For example, the database indicates that the combination of remdesivir with carbamazepine would yield significantly decreased remdesivir levels, when this has never been empirically demonstrated, and the quite minor contribution of CYP3A4 to remdesivir metabolism renders this much less likely than it might theoretically seem at first glance.8 So, while we cannot conclude that the specified DDI information pertaining to remdesivir has been rigorously verified, it seems that the website might be useful as an adjunct to direct targeted inquiries into potential DDIs involving remdesivir (and other possible COVID-19 therapeutic agents) as well as a potential, although we believe over-inclusive, reference for the clinician prescribing anti-viral therapies for the novel coronavirus.

Clinical Context

Because FAVI and remdesivir are so new, not all possible DDIs will have been anticipated in pre-marketing studies. The fact that there are few, if any, substantiated reports of DDIs in the peer-reviewed literature at present should not lull prescribing physicians into a false sense of security. Notwithstanding the lack of pre-existing clinical confirmation, problems may arise when these drugs are combined with other agents in complex regimens and seemingly inexplicable reactions can occur. These deleterious events may be a result of unexpected and previously undescribed DDIs as well as idiosyncratic side-effects. Clinical vigilance is warranted at all times when administering FAVI and remdesivir.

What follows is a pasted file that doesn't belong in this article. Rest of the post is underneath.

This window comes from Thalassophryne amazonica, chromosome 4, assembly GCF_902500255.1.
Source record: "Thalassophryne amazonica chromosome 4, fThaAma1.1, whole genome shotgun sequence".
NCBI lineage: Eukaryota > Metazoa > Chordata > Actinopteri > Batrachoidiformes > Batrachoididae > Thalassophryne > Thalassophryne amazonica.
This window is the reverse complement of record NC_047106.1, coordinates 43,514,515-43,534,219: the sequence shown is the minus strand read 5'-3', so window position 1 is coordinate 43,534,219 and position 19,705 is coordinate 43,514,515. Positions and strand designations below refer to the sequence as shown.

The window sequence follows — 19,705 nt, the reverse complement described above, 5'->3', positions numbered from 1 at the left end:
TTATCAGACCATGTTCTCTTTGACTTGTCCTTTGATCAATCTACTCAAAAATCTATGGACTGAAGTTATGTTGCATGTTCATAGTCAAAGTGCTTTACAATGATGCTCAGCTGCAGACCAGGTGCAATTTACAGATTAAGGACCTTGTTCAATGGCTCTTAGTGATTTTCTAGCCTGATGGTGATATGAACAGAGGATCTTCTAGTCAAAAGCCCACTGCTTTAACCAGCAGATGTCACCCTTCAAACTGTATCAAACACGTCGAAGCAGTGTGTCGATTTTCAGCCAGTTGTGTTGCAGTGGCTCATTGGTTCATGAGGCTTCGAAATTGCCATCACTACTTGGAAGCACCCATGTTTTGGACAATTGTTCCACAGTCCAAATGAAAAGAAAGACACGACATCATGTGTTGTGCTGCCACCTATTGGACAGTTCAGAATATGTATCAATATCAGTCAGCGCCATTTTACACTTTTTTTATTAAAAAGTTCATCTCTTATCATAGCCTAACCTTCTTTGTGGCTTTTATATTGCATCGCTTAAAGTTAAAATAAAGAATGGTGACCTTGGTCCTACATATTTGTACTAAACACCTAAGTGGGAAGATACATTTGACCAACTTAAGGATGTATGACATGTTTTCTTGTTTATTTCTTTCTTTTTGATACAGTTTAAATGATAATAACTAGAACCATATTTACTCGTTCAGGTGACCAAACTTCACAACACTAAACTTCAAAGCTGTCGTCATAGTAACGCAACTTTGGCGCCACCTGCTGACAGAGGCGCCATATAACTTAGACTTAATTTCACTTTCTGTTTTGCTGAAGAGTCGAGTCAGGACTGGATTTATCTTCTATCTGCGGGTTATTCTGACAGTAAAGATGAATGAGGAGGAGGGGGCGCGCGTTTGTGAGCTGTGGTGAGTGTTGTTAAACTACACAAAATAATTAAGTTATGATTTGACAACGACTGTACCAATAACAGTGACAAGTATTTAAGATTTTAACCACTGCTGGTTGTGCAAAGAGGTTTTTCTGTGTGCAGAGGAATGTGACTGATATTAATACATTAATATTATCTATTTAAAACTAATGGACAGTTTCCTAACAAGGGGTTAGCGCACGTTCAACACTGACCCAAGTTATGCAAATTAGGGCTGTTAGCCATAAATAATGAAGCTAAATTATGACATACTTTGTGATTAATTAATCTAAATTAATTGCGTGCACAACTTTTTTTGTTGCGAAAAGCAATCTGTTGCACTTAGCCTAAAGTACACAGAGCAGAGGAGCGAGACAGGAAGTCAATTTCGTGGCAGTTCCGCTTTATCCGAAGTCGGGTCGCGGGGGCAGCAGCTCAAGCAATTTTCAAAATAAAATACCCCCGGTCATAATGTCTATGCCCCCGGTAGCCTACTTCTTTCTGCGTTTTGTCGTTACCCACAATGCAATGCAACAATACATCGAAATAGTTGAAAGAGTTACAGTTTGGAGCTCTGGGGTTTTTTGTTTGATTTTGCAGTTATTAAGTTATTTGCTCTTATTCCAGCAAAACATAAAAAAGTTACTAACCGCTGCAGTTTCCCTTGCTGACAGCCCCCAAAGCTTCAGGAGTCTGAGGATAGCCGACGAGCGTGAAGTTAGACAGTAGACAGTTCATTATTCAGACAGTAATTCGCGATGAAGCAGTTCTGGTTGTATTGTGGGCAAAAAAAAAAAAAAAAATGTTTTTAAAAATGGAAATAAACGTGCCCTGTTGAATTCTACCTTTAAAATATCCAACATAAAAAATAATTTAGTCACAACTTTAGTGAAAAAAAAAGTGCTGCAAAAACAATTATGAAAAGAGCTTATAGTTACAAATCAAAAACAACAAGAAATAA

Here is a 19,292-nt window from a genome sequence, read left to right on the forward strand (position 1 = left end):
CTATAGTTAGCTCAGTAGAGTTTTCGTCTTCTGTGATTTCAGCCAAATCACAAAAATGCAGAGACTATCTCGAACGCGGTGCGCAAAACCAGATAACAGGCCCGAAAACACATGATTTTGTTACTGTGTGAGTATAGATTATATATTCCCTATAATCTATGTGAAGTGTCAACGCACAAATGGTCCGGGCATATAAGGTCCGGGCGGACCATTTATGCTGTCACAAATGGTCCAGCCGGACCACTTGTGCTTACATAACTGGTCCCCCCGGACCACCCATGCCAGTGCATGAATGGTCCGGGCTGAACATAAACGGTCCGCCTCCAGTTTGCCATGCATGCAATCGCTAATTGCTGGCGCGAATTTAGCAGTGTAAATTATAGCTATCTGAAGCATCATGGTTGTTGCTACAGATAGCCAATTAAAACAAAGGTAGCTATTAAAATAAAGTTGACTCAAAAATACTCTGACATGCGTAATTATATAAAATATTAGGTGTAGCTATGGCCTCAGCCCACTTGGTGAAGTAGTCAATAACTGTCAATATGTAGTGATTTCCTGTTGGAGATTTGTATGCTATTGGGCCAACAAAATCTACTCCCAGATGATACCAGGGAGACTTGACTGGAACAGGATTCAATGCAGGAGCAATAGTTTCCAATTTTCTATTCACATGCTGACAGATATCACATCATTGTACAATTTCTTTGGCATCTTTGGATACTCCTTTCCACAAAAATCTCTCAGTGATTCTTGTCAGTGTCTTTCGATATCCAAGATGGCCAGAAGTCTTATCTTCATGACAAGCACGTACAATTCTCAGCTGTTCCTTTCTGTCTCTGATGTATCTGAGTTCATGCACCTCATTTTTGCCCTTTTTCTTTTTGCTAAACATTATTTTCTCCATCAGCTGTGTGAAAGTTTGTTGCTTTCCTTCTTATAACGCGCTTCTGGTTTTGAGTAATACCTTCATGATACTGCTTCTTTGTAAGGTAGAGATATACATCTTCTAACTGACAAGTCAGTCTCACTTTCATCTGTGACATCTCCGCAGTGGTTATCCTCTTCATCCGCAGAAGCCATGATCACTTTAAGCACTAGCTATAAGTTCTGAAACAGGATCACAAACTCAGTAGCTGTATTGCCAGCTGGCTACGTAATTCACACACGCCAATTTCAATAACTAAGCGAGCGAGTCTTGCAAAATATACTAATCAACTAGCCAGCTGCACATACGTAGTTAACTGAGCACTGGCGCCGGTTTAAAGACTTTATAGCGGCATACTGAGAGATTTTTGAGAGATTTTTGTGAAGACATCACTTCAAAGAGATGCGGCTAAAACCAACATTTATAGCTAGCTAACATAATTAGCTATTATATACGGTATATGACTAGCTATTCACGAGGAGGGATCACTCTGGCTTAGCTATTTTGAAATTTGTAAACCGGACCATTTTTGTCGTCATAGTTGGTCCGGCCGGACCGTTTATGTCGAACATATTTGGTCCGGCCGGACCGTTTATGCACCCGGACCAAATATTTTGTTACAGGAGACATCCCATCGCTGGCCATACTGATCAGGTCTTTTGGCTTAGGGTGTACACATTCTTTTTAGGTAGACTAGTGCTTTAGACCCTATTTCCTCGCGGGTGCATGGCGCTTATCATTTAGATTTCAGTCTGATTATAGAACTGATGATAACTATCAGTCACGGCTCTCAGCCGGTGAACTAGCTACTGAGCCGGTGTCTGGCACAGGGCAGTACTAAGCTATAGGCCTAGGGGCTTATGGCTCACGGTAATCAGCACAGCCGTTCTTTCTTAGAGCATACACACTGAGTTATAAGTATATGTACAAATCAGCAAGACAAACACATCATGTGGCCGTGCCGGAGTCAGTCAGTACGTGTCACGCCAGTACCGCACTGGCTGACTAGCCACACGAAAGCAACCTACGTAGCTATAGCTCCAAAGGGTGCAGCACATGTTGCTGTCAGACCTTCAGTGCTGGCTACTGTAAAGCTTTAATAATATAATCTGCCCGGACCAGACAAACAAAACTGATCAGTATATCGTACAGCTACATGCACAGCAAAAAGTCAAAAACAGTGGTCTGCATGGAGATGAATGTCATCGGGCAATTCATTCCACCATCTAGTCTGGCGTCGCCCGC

Download Infographic [PDF]

Favipiravir (FAVI) and Remdesivir Drug-Drug Interactions (DDIs)